Please allow time when keying the mic to allow “ALL” repeaters that are linked to start before talking or listeners will not hear the first part of what you say.

The K7JEP HooDoo Mtn VHF repeater – Receive: 145.490MHz (minus offset) Transmit: 144.890MHz/136.5Hz tone.
The North Idaho Repeater Group member repeaters.  CLICK HERE to go to their website.
In the event of an Emergency, we will also use 145.600 simplex with no tones.

We wish to thank the individual repeater owners for their cooperation with linking!   Coverage locations may change as new agreements are made with individual repeater owners.

Linked Repeater Systems: AllStar – Echolink – IRLP

Use good courtesy practices:

Use of any of these linked systems is done by DTMF control codes using your microphone key pad. Each system has a common set of commands but each individual control operator has the right to customize these codes for their node.
Before using any linked system, please check with the local nodes control operator for any special instructions, requirements and to get a list of the DTMF command codes specific to that node.
When using these control commands be sure to give your call sign either before or after sending the DTMF code. Please no un-id’d kerchunking!

When connecting to another node it is a general courtesy to give your call sign after you hear the connection confirmation by the repeater so users on the node being connected to know who just joined them. If you immediately hear a conversation in progress when connected, please wait until the conversation is done before giving your call sign.

When connecting to another node or hub to make a contact with a friend or to listen to a net, it is a courtesy to users of both nodes to disconnect the link when you are done and not leave the connection up.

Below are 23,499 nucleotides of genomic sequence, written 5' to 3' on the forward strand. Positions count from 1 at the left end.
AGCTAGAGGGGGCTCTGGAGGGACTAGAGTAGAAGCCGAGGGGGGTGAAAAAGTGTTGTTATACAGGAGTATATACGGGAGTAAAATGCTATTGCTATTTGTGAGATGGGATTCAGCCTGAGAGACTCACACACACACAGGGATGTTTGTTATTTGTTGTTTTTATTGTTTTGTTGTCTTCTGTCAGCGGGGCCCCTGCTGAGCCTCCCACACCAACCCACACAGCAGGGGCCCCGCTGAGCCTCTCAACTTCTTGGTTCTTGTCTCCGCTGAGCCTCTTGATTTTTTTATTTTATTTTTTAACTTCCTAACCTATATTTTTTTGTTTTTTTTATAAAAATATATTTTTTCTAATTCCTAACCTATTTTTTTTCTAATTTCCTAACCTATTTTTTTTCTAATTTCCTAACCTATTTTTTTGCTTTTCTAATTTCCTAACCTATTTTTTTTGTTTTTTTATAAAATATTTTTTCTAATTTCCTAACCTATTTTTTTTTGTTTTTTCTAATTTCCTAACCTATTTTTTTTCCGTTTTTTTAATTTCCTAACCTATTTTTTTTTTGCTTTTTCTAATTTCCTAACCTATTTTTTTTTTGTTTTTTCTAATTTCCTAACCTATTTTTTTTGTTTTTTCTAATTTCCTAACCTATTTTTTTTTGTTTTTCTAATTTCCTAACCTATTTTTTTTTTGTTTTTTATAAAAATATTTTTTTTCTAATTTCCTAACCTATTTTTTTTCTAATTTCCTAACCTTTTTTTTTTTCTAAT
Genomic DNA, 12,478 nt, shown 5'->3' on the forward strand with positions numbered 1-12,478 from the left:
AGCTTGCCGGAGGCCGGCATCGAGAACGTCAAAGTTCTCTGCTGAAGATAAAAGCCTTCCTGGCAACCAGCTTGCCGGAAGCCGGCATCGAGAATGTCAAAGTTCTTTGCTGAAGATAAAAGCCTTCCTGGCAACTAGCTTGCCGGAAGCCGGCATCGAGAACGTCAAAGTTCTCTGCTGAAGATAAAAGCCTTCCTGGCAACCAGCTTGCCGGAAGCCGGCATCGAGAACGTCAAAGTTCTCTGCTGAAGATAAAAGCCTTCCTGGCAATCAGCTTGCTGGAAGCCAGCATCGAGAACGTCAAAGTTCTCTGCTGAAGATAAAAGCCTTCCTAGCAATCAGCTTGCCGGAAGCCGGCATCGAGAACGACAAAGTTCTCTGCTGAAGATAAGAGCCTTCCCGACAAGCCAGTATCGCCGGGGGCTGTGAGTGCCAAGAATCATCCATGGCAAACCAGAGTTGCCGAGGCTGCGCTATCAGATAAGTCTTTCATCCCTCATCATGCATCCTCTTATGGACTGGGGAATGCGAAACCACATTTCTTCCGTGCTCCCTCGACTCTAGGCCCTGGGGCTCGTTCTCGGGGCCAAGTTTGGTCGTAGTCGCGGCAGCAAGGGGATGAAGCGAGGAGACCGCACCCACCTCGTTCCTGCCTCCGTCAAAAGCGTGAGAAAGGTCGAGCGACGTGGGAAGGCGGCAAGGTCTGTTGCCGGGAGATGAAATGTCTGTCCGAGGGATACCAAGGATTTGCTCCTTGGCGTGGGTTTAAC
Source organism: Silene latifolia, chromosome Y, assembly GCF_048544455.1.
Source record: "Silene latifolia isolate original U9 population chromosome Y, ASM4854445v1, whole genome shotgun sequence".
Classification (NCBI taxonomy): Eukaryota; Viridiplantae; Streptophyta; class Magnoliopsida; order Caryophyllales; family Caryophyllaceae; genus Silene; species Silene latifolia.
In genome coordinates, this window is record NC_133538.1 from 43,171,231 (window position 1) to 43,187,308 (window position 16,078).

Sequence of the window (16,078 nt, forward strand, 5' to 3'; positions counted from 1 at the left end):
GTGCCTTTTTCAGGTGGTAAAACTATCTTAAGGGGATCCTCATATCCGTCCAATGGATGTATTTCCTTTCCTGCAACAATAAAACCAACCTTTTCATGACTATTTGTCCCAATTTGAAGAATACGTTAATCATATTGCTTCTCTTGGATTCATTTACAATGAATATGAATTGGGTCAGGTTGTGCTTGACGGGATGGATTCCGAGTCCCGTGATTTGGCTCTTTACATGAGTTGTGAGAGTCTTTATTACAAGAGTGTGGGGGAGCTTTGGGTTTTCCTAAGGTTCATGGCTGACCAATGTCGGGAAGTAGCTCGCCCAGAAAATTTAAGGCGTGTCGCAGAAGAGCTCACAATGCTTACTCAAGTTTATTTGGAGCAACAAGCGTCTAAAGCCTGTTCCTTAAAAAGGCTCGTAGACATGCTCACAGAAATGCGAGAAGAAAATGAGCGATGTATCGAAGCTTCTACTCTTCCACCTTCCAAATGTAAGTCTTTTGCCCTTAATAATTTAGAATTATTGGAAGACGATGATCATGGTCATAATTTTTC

Remember courtesy is everything. Many hubs will have from a few connections to a few dozen up to a few hundred connections at any time. That is a lot of people listening.

Also keep in mind the time differences of the distant areas you might connect to. Even though it might only be late afternoon where you are, it might be 2 a.m. where that distant node is.

A few nodes are listed in the repeater tables below. Please check the individual node lists for AllStar, Echolink and IRLP as the active nodes change frequently.

 

AllStar Link

AllStar Link is an amateur radio voice over internet protocol linking system that can be accessed through a repeater or through the AllStar Link web site.   AllStar Link Network is the newest of the 3 major linked systems and is growing by leaps and bounds.   More information about the AllStar Link system is available by CLICK HERE.

A list of currently active AllStar Link nodes is available by CLICK HERE.   Clicking on a node link on that page will display that nodes statistics including who they are connected to at that time.

Some Common AllStar DTMF Commands: (All command DTMF code sequences begin with the asterisk “*” character)

*70     Status of which nodes are connected to the local node.

*3(node #)     Connect to node #.

*1(node #)     Disconnect from node #.

*81(node #)     Play node system time.

Echolink

Echolink is an amateur radio voice over internet protocol linking system that can be accessed through a repeater or on your smart phone or home computer with a microphone. More information about the Echolink system is available by CLICK HERE.

A list of currently active Echolink nodes is available by CLICK HERE.

You can get the current status of Echolink nodes by CLICK HERE.

IRLP

IRLP is an amateur radio voice over internet protocol linking system that can be accessed only through a repeater.   IRLP is not available using a smart phone or computer directly through the internet.   More information about the IRLP system is available by CLICK HERE.

A list of currently active IRLP nodes is available by CLICK HERE.

You can get the current status of IRLP reflectors and nodes by CLICK HERE.